The other project is still ongoing but I think I solved a dilemma that had been plaguing me for a while. I made this piece -a bit of an ode to fabric scraps and stitches and wasn’t sure if or how I wanted to back it. I always like the back of a stitched work-maybe just out of my own curiosity. But this has sat there feeling a bit unfinished and finally it ended up sitting next to some lovely old red lining silk. The jacquard pattern woven into the very very fine red silk are beautiful cranes with florals and vines. This auspicious pattern was probably for a wedding kimono lining or some other important kimono lining. It’s a full bolt but disassembled and stitched back into a continuous length. I decided I didn’t want to cut it to fit the width of my piece- it would ruin the full pattern. So I decided to stitch it into a tube at the proper width to stitch the lining to the back of my piece. This way, should someone ever want to reuse this beautiful silk, all you would have to do would be to unstitch it. Kind of like a kimono. Something from the Amuse Boro Museum rings in my head at times like this.

2015 Asakusa, Japan Amuse Boro Museum
i imagine sericulturist feeding the kaiko, the silkworms spitting this thread, the dyers dying the thread, the pattern designer graphing out the pattern for the loom cards, the weavers weaving… imagine what the silkworm provided!

The sun has come out here and is drying the outdoor workspace after all the rain. The snow has covered our local mountains and the new year begins with this wonderful view and hope for a year of drought recovery. About a million poppy seeds and bachelor buttons have sprouted in every nook and cranny in the backyard!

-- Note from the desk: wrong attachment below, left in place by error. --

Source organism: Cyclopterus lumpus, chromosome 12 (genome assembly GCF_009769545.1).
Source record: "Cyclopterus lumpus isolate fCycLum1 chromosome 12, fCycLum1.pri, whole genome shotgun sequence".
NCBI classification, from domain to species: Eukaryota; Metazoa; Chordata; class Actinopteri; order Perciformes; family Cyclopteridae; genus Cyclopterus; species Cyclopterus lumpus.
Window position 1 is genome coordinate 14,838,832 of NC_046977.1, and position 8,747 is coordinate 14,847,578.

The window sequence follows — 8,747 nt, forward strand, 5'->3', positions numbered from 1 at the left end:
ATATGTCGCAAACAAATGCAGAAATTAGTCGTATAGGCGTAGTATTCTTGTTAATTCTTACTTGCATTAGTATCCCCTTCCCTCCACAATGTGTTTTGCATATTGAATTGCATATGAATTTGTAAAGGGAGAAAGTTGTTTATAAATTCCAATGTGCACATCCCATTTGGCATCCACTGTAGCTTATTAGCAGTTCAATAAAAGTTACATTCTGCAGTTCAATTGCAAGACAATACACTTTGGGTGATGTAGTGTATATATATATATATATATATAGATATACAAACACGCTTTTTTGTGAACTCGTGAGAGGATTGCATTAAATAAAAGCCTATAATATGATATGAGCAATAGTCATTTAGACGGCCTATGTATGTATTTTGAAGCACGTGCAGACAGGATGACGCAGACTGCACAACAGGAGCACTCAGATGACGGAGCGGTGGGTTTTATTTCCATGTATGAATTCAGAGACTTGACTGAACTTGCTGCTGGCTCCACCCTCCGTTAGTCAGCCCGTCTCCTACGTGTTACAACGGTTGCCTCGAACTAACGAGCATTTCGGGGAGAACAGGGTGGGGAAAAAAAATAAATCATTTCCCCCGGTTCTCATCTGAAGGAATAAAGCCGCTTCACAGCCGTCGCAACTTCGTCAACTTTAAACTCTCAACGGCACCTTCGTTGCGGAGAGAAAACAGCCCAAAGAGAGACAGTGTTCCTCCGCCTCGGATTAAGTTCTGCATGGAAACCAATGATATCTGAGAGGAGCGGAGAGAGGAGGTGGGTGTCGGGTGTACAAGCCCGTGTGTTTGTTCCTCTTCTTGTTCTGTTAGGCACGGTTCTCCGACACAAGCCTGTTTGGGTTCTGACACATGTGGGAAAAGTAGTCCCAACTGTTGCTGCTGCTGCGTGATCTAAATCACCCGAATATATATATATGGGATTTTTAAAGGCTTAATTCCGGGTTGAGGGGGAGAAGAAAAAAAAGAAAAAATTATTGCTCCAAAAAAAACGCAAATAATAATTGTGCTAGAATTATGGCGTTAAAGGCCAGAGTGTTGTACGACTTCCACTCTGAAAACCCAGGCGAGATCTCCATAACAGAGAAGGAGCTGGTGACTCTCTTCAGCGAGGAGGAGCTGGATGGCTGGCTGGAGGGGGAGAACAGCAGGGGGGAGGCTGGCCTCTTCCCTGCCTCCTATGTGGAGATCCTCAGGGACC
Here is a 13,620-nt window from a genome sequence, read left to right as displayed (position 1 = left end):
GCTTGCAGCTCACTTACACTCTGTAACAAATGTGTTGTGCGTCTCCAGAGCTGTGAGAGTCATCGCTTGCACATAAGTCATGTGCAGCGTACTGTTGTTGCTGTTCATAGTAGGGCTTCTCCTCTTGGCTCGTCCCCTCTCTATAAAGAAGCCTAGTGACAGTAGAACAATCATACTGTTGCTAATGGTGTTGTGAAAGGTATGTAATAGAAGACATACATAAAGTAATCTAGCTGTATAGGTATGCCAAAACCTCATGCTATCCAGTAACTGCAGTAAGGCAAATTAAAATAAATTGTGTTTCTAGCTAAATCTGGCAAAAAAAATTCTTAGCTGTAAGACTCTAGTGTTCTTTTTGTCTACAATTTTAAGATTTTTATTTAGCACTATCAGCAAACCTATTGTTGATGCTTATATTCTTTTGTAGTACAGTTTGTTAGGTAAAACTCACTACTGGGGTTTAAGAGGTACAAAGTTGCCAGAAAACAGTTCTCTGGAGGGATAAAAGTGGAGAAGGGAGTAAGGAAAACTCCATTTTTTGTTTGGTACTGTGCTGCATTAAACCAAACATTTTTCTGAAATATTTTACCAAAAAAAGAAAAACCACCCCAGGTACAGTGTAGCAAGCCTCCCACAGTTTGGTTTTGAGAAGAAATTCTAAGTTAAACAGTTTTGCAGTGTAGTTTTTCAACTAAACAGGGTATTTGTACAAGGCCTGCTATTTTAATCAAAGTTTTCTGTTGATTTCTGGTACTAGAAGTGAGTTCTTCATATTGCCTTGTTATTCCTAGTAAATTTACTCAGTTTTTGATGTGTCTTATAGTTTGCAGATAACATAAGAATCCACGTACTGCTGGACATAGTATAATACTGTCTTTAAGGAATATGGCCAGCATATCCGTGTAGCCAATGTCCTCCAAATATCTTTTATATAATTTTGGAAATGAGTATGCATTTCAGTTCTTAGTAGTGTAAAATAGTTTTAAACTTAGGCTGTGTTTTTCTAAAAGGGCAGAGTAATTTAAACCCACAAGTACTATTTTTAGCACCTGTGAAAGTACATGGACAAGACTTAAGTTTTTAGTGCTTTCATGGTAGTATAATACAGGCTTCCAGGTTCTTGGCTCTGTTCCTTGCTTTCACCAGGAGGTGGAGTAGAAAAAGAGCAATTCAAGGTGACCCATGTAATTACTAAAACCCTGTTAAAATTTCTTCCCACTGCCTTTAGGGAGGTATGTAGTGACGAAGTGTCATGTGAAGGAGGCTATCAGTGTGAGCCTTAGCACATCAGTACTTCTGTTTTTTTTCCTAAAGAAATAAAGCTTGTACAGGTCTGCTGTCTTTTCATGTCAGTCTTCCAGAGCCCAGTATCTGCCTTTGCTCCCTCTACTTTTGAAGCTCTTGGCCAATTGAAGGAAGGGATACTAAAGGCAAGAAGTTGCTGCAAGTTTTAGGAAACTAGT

9 thoughts on “textile detective continued…

  1. vdbolyard

    glennis, i’m so glad that you’ve solved the textile mystery! i do wish it had been shifu, how cool would that have been? by the way, the woman who wrote her treatment report you site in your article, christine manwiller, once contacted me with a shifu question. and to further weave this web, she was doing her work at my alma mater, buffalo state, where i got my bs design, textiles a hundred years ago. talk about cool!

    Like

    Reply
  2. Nancy

    Gosh that red cloth is so beautiful! I love that you made his memory quilt. It is bright, cheerful and I’m sure filled with so many memories. Kudos to you for getting it done!

    Liked by 1 person

    Reply
  3. Liz A

    the honoring of cloth, as you found a way to both use and preserve the beauty of the woven red silk … and your “ode to fabric scraps and stitches” does indeed resemble a vestment suitable for a high priest(ess?) of cloth

    and couldn’t help thinking how much I would love to stitch together more of the delightful knitted clothing worn by our grandkids, but it was such a bear to work with that I did but one small picture book and then called it quits

    Liked by 1 person

    Reply
    1. shiborigirl Post author

      that kind of knit cloth is hard- the only way i found it really possible in this case was to use a lightweight fusible. not my favorite thing but it’s what worked.
      i hated the idea of cutting that red silk…

      Liked by 1 person

      Reply
  4. jude

    love to see you pulling things apart, to understand the weave and fiber. I used to do this for a living at one point. textile companies used to call me, hand me the tiniest fragment of cloth they picked up in their travels somewhere and ask me how it could be manufactured, most often, it couldn’t but then it was’ how close can we get?’

    Liked by 2 people

    Reply

be in touch and wonder~

Fill in your details below or click an icon to log in:

WordPress.com Logo

You are commenting using your WordPress.com account. Log Out /  Change )

Twitter picture

You are commenting using your Twitter account. Log Out /  Change )

Facebook photo

You are commenting using your Facebook account. Log Out /  Change )

Connecting to %s

This site uses Akismet to reduce spam. Learn how your comment data is processed.